WASHINGTON — Often, a basketball program is referred to as a “family.” And in the case of the Washington Lady Hatchets’ record book and the Hunsinger Family, it really is a family affair.
Ally Hunsinger scored 25 points, in the process joining her sister Katie in the Lady Hatchet 1,000 point club, as Washington rang in 2014 with a 51-26 win over North Daviess at the Hatchet House on Thursday.
Hunsinger came into the contest needing 24 points to become the fifth Lady Hatchet to tally 1,000 points in her career, and with eight minutes to play the senior forward still needed 11 points to reach the coveted mark. But a big fourth quarter netted Hunsinger 12 points, with the 1,000th point coming when Hunsinger sank the first of two free throws with 3.4 seconds left in the contest. Hunsinger got a big hug from her sister after the game, and she said measuring up to Katie, who stands third on the all time Lady Hatchet scoring list with 1,115 points from 2002-05, has long been a goal.
“It’s always been a kind of competition in my family. I’ve always wanted to live up to my sister’s expectations as well, I wanted to get to where she was because I’ve always looked up to her,” said Hunsinger. “This shows that I did that. And also it’s a real honor to be up there with Coach Miles.”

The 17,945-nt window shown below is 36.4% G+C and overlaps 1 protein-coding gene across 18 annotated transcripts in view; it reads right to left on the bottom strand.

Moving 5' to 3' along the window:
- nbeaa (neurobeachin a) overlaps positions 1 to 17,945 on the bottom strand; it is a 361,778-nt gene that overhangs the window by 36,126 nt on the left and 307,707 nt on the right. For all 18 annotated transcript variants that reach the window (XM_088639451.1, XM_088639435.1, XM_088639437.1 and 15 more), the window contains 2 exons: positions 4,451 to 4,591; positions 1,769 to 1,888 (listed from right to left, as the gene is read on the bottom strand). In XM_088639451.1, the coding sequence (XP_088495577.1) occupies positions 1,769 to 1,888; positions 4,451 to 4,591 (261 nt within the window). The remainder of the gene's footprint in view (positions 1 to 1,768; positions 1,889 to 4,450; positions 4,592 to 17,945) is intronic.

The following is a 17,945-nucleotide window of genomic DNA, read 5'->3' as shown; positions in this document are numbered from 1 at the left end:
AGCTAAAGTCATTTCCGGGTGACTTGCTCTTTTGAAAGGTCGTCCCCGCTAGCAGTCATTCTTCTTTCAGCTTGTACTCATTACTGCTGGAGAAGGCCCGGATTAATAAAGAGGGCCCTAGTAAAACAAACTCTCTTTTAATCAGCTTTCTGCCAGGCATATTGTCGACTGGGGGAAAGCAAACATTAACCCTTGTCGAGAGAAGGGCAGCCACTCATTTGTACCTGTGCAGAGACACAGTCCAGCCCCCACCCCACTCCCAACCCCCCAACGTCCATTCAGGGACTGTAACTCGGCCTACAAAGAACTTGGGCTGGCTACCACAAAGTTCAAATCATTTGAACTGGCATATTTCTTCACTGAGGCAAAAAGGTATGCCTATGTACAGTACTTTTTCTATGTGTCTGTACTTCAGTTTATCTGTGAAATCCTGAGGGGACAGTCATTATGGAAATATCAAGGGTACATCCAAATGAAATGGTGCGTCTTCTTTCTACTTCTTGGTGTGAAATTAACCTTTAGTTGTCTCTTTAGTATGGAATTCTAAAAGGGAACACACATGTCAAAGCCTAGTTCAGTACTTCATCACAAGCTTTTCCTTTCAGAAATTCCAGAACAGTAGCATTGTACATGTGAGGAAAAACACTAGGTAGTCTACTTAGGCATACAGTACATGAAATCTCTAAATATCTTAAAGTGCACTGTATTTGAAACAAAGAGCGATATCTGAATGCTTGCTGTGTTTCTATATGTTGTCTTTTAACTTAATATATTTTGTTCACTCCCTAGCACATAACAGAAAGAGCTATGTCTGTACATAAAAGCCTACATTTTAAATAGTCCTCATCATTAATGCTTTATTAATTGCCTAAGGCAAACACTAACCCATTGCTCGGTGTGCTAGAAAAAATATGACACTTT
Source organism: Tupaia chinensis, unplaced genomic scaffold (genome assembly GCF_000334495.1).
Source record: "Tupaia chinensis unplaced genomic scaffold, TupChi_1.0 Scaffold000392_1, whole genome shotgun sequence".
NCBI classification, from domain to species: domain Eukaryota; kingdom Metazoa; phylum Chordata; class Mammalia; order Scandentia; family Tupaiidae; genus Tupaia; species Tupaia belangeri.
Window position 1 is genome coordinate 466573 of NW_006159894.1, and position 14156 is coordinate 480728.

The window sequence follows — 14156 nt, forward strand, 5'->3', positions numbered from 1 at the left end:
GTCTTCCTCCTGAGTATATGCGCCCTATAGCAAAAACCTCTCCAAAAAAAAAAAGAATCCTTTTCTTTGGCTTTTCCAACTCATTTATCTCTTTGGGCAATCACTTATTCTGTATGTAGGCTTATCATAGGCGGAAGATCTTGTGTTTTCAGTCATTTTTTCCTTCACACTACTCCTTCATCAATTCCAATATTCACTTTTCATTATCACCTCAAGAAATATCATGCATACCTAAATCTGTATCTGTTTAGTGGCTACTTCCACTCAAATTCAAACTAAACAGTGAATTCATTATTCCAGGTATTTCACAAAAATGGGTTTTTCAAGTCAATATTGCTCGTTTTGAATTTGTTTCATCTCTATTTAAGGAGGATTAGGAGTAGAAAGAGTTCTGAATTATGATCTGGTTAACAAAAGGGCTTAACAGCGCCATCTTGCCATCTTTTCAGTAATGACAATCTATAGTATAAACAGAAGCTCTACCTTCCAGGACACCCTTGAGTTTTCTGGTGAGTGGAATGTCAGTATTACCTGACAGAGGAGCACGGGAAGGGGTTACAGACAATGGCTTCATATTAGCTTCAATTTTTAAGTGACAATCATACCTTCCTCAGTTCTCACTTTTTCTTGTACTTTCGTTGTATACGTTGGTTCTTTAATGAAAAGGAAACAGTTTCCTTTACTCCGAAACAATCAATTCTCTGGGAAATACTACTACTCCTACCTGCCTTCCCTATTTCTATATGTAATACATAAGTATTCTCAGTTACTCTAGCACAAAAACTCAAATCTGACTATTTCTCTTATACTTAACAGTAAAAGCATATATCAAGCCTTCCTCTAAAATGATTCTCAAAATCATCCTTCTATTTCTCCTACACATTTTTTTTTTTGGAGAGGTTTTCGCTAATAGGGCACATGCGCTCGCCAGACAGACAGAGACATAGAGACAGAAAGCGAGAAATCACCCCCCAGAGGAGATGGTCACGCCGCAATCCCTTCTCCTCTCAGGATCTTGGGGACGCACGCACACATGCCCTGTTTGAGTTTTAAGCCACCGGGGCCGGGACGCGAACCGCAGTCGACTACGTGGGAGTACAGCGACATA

Miles scored 1,588 points from 1994-1997, a figure which stands second only to Julie Helm’s 2,236 points from 1992-95 (Rochelle Padgett is fourth on the list with 1,037 points from 1990-93). Now Miles the 1,000-point scorer has coached a 1,000-point scorer in Hunsinger.
“I think this is just a huge accomplishment for Ally, it’s well deserved. These are the types of kids as coaches, they work hard, and not just in season. Ally has a passion for basketball and a passion for being competitive,” said Miles. “The game that she has taken herself to is not just between October and February. She’s put many years, many hours in the gym on her own, outside of practice. It’s also a credit to her family too. Any time you have a huge record like that it also comes back to all the time your parents puts in to get you places and to work with you.”